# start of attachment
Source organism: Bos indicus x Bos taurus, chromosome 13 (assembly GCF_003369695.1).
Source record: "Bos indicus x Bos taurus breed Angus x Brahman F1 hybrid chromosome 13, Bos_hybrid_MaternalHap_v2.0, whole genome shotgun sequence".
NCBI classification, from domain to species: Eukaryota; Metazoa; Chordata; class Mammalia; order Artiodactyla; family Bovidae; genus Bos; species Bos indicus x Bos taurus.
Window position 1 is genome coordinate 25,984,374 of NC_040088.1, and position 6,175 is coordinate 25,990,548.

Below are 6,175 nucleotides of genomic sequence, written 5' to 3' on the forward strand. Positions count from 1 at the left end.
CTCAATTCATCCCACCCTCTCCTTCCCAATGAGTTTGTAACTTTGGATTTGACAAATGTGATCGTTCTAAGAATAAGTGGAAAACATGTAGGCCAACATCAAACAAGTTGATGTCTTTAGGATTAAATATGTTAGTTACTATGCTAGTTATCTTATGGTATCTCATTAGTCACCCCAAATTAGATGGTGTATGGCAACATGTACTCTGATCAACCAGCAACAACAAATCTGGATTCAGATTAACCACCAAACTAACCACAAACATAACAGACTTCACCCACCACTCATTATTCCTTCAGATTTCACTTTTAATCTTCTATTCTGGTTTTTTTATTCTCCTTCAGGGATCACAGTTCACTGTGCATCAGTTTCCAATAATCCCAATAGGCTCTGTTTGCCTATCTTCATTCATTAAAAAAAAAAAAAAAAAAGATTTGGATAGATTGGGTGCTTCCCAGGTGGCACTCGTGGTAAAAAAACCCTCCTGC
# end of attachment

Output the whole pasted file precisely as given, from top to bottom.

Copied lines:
Source organism: Bos indicus x Bos taurus, chromosome 13 (assembly GCF_003369695.1).
Source record: "Bos indicus x Bos taurus breed Angus x Brahman F1 hybrid chromosome 13, Bos_hybrid_MaternalHap_v2.0, whole genome shotgun sequence".
NCBI classification, from domain to species: Eukaryota; Metazoa; Chordata; class Mammalia; order Artiodactyla; family Bovidae; genus Bos; species Bos indicus x Bos taurus.
Window position 1 is genome coordinate 25,984,374 of NC_040088.1, and position 6,175 is coordinate 25,990,548.

Below are 6,175 nucleotides of genomic sequence, written 5' to 3' on the forward strand. Positions count from 1 at the left end.
CTCAATTCATCCCACCCTCTCCTTCCCAATGAGTTTGTAACTTTGGATTTGACAAATGTGATCGTTCTAAGAATAAGTGGAAAACATGTAGGCCAACATCAAACAAGTTGATGTCTTTAGGATTAAATATGTTAGTTACTATGCTAGTTATCTTATGGTATCTCATTAGTCACCCCAAATTAGATGGTGTATGGCAACATGTACTCTGATCAACCAGCAACAACAAATCTGGATTCAGATTAACCACCAAACTAACCACAAACATAACAGACTTCACCCACCACTCATTATTCCTTCAGATTTCACTTTTAATCTTCTATTCTGGTTTTTTTATTCTCCTTCAGGGATCACAGTTCACTGTGCATCAGTTTCCAATAATCCCAATAGGCTCTGTTTGCCTATCTTCATTCATTAAAAAAAAAAAAAAAAAAGATTTGGATAGATTGGGTGCTTCCCAGGTGGCACTCGTGGTAAAAAAACCCTCCTGC